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Sisters and Brothers:

Overall, 2014 has gotten off to a good start.

Last week, I was in Saskatoon, Saskatchewan for the first of this year’s CUPE division conventions. Our sisters and brothers in that province are struggling with a government that is intent on taking a legislative hammer to the power of unions, including using essential services to weaken our ability to strike, and on privatizing as many services as it can. Our members are committed to protecting both services and their rights.

Members everywhere are also taking seriously the need for financial accountability within our own organization. In January, I was pleased to attend “Dollars & Sense,” a conference for local secretary-treasurers and trustees hosted by CUPE Ontario. About 250 local leaders attended practical, skills-oriented workshops, which you will hear more about at this meeting from Sister Candace Rennick. Interest in all topics was high, including the closing panel discussion on putting members’ dues to work on political action. This is an event that other regions may wish to replicate.

Together with Brother Paul, I also attended a meeting of North American PSI affiliates, where we shared our common experiences and strengthened ties with our sister unions in the United States.

Solidarity was the word of the day when CUPE members joined with Unifor in Kitchener, Ontario on February 16 to support the organizing drive with Toyota workers. Like so many of our own members, these workers want a union to defend health and safety in the workplace and to stop their employer from imposing two-tier wages and benefits that mean younger workers get less.

Another highlight of the new year was our town hall call with local presidents across Canada to talk about upcoming events, like the National Sector Council, as well as the 2014 budget.

At our last NEB meeting, where we discussed and approved that budget, Board members had a glimpse of what we have before us in the financial statements for the end of 2013.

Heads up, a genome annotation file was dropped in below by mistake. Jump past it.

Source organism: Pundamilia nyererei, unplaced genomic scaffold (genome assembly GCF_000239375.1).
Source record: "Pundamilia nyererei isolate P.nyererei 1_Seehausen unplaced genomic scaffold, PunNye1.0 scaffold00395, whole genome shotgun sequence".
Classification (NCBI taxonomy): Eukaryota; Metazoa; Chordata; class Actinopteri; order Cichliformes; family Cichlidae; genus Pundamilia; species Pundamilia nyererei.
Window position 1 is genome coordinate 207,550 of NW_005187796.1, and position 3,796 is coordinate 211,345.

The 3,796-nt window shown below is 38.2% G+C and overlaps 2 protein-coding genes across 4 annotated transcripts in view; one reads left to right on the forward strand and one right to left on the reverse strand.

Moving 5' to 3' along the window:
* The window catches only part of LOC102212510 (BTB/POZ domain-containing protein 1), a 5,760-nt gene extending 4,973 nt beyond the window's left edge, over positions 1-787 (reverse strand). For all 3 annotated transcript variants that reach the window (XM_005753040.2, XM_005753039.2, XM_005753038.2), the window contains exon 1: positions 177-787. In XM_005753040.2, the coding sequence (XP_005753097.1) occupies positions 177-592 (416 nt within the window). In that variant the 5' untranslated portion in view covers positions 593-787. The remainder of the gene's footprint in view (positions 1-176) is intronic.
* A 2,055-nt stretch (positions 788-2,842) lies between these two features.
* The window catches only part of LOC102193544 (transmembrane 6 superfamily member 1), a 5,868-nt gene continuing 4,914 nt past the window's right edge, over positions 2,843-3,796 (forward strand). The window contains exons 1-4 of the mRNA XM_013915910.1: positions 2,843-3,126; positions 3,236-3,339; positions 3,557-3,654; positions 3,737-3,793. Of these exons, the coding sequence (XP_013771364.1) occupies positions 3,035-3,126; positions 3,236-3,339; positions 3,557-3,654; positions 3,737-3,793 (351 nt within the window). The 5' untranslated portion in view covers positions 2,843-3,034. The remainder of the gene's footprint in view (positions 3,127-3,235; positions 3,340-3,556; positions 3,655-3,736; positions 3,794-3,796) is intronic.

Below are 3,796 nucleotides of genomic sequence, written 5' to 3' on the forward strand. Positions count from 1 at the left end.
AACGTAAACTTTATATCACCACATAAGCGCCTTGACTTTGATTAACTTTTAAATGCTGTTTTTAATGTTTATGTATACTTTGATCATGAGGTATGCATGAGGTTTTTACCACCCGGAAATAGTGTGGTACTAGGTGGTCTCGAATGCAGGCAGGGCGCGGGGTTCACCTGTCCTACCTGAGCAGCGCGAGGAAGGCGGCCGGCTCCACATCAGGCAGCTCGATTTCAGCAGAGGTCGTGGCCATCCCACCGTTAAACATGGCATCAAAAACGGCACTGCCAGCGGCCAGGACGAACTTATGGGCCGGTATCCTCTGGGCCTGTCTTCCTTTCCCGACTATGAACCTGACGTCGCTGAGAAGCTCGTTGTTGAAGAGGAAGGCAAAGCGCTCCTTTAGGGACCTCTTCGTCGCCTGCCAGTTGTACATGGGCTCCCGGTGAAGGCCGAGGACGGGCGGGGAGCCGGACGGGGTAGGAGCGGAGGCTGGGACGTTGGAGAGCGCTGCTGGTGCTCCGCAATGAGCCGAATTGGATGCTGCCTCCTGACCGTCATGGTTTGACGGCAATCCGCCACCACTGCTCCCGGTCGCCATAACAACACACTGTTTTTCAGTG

As expected, we ended the year with a net operating deficit of $1 million. While this may appear insignificant on a budget of more than $177 million, and certainly is not an emergency situation, we have a responsibility to be mindful of two numbers in particular.

Per Capita revenue is under budget by $1.7 million, although total revenue is only under budget by $745,000 due to higher than expected investment earnings. Meanwhile, expenditures were $3.2 million over budget, although almost two-thirds of those expenses were funded from restricted equity funds.

It is not unusual for unexpected and unbudgeted expenses to come up during any given year. In 2013, for example, we took on the Fairness project both inside CUPE and with the Canadian Labour Congress. However, the slower growth in revenue that we are now experiencing leaves us less of a cushion for the unexpected.

When we put together the 2014 budget, we reviewed all lines to assess where we have been underspending and overspending in the last few years. Adjustments were made to better reflect actual expenditures. It is now incumbent on us to be aware of how well we are adhering to the budget as the year goes on.

While most of the spending in the General Fund is operational, there are some lines that are campaign oriented including Elections and Strategic Directions. In both cases, provincial divisions are asked to submit plans to be considered for funding. Our focus in looking at these plans is on member involvement and mobilization. This is in line with our strategic directions mandate to strengthen and build our movement.

The same holds true for the National Defence Fund, where we have also gone well over budget in the last two years on approvals for cost-shared campaigns. In 2014, we have an obligation to stay within the budget of $2.6 million while ensuring that funds are available throughout the year for local and division campaigns.

There is no doubt these campaigns are necessary and important. The political attacks on our pensions and our bargaining rights, the tough bargaining under government austerity programs, and the relentless global race to the bottom are hitting us right across the country. We heard all of these challenges in our meetings with staff in every region of the country during January and February.

We also heard that bit by bit the Fairness project is taking hold. Leadership training has happened in most parts of the country and many areas have moved on to communicator training. And, as we receive cost-shared campaign requests, we are seeing more locals incorporating Fairness practices into campaign plans that centre on motivating and mobilizing members.

These are all the important activities that motivate us to maintain a prudent approach to our union finances.